Cincinnus noun ; plural - ni . [ Also cicinus , cicinnus .] [ Latin , a curl of hair.] (Botany) A form of monochasium in which the lateral branches arise alternately on opposite sides of the false axis; -- called also scorpioid cyme . -- Cin*cin"nal adjective

Cincture noun [ Latin cinctura , from cingere , cinctum , to gird.]
1. A belt, a girdle, or something worn round the body, -- as by an ecclesiastic for confining the alb.

2. That which encompasses or incloses; an inclosure. "Within the cincture of one wall." Bacon.

3. (Architecture) The fillet, listel, or band next to the apophyge at the extremity of the shaft of a column.

Cinctured noun Having or wearing a cincture or girdle.

Cinder (sĭn"dẽr) noun [ Anglo-Saxon sinder slag, dross; akin to Icelandic sindr dross, Swedish sinder , German sinter , Dutch sintel ; perhaps influenced by French cendre ashes, from Latin cinis . Confer Sinter .]
1. Partly burned or vitrified coal, or other combustible, in which fire is extinct.

2. A hot coal without flame; an ember. Swift.

3. A scale thrown off in forging metal.

4. The slag of a furnace, or scoriaceous lava from a volcano.

Cinder frame , a framework of wire in front of the tubes of a locomotive, to arrest the escape of cinders. -- Cinder notch (Metal.) , the opening in a blast furnace, through which melted cinder flows out.

Cindery adjective Resembling, or composed of, cinders; full of cinders.

Cinefaction noun [ Late Latin cinefactio : Latin cinis ashes + facere to make: confer French cinéfaction .] Cineration; reduction to ashes. [ Obsolete]

Cinematic, Cinematical adjective See Kinematic .

Cinematics noun sing. See Kinematics .

Cinematograph noun [ Greek ..., ..., motion + -graph .]
1. A machine, combining magic lantern and kinetoscope features, for projecting on a screen a series of pictures, moved rapidly (25 to 50 a second) and intermittently before an objective lens, and producing by persistence of vision the illusion of continuous motion; a moving-picture machine; also, any of several other machines or devices producing moving pictorial effects. Other common names for the cinematograph are animatograph , biograph , bioscope , electrograph , electroscope , kinematograph , kinetoscope , veriscope , vitagraph , vitascope , zoögyroscope , zoöpraxiscope , etc.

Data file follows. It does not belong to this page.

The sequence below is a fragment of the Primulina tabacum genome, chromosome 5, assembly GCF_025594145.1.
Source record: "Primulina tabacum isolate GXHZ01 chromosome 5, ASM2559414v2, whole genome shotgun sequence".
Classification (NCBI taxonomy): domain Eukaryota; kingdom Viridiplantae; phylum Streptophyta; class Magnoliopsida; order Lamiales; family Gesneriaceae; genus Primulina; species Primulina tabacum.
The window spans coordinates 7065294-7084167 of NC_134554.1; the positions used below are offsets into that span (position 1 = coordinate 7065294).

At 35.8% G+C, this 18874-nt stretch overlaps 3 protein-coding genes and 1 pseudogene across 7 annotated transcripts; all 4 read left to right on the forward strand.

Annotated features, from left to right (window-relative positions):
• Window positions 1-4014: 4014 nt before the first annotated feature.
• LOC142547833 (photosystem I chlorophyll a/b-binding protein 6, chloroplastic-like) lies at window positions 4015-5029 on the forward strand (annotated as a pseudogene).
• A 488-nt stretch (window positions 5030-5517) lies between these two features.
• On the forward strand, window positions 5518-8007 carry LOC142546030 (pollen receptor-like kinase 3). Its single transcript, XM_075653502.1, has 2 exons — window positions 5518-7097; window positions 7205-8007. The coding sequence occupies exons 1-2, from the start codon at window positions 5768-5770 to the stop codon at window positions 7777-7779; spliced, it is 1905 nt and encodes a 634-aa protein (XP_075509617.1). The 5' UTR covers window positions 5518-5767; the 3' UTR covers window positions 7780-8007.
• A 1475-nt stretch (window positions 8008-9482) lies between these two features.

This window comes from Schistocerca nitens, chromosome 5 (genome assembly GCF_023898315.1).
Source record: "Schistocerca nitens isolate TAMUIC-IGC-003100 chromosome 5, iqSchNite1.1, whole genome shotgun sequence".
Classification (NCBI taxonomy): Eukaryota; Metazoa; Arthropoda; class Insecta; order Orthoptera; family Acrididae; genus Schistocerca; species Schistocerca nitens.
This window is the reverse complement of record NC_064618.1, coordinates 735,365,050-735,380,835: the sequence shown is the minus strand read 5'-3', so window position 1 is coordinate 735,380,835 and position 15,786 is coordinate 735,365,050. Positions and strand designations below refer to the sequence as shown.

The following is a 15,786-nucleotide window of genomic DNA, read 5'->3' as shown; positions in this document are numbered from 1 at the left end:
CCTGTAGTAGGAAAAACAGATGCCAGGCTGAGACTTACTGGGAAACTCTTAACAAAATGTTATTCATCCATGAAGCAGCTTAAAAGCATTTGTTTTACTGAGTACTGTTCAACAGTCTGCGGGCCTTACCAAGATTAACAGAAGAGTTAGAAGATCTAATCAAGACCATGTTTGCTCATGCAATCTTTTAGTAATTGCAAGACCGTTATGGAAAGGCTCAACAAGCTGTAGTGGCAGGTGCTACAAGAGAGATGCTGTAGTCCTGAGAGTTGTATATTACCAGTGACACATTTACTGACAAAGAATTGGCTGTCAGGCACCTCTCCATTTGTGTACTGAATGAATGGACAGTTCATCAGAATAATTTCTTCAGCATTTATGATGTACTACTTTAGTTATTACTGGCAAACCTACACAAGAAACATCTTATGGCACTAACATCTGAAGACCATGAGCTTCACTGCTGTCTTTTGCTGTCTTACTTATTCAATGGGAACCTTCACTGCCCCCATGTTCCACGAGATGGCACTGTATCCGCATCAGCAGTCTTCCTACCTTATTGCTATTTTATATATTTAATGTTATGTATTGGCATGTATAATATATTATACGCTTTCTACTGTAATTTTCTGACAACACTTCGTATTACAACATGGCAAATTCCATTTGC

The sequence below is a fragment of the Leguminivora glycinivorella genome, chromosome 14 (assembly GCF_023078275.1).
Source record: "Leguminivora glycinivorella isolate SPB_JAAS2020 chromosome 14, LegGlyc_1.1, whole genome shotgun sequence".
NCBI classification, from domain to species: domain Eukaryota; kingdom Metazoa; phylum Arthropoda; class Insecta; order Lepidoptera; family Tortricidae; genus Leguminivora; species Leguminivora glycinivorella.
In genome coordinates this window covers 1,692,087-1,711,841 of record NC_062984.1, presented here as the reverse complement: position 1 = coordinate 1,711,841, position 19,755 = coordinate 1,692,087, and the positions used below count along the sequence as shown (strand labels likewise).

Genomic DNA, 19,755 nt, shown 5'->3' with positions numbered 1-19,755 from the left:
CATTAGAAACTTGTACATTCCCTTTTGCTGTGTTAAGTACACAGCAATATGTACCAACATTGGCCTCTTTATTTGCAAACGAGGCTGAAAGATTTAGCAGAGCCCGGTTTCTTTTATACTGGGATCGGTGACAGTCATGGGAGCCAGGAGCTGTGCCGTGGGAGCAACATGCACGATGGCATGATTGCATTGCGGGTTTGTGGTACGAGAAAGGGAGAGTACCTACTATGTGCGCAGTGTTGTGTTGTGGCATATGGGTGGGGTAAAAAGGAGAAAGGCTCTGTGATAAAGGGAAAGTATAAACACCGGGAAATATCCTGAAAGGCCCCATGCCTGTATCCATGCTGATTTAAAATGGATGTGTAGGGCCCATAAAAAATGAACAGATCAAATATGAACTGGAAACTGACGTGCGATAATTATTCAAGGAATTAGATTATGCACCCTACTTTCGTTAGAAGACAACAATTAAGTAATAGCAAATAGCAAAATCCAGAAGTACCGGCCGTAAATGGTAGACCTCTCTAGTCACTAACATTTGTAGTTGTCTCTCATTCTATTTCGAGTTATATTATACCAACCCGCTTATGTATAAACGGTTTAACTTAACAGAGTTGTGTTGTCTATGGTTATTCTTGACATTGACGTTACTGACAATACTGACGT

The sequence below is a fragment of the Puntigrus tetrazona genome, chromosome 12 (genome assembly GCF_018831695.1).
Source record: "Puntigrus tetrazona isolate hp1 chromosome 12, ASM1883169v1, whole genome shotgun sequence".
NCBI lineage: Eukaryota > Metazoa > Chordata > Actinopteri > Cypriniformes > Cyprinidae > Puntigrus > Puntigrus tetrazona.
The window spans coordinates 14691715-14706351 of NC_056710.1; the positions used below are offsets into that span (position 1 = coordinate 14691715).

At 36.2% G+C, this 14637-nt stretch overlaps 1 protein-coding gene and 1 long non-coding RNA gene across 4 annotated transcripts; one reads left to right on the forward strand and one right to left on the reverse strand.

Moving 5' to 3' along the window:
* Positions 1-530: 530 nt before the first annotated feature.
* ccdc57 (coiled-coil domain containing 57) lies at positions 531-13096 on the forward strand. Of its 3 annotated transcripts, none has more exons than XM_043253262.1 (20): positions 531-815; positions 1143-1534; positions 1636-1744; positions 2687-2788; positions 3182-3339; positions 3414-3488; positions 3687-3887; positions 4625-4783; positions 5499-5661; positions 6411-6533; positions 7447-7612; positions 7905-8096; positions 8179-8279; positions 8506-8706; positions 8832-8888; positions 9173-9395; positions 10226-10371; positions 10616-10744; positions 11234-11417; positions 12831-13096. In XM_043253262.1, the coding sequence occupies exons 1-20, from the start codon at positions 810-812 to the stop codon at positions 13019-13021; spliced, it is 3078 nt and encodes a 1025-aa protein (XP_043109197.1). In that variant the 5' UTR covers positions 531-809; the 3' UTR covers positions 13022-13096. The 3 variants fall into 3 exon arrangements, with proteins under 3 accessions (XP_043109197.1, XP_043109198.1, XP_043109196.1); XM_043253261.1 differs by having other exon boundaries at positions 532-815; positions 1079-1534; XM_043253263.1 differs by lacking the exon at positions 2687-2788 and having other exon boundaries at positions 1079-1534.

The cinematograph , invented by Edison in 1894, is the result of the introduction of the flexible film into photography in place of glass.
Encyc. Brit.

2. A camera for taking chronophotographs for exhibition by the instrument described above.

Cinematographer noun One who exhibits moving pictures or who takes chronophotographs by the cinematograph. -- Cin`e*mat`o*graph"ic adjective -- Cin`e*mat`o*graph"ic*al*ly adverb

Cinemograph noun [ Greek ... motion + -graph .] An integrating anemometer.

Cineraceous adjective [ Latin cineraceus , from cinis ashes.] Like ashes; ash- colored; cinereous.

Cineraria noun [ New Latin , from Late Latin cinerarius pert. to ashes, from cinis ashes. So called from the ash-colored down on the leaves.] (Botany) A Linnæan genus of free-flowering composite plants, mostly from South Africa. Several species are cultivated for ornament.

Cinerary adjective [ Latin cinerarius , from cinis ashes.] Pertaining to ashes; containing ashes.

Cinerary urns , vessels used by the ancients to preserve the ashes of the dead when burned.

Cineration noun [ Latin cinis ashes: confer French cinération .] The reducing of anything to ashes by combustion; cinefaction.

Cinereous adjective [ Latin cinereus , from cinis ashes.] Like ashes; ash- colored; grayish.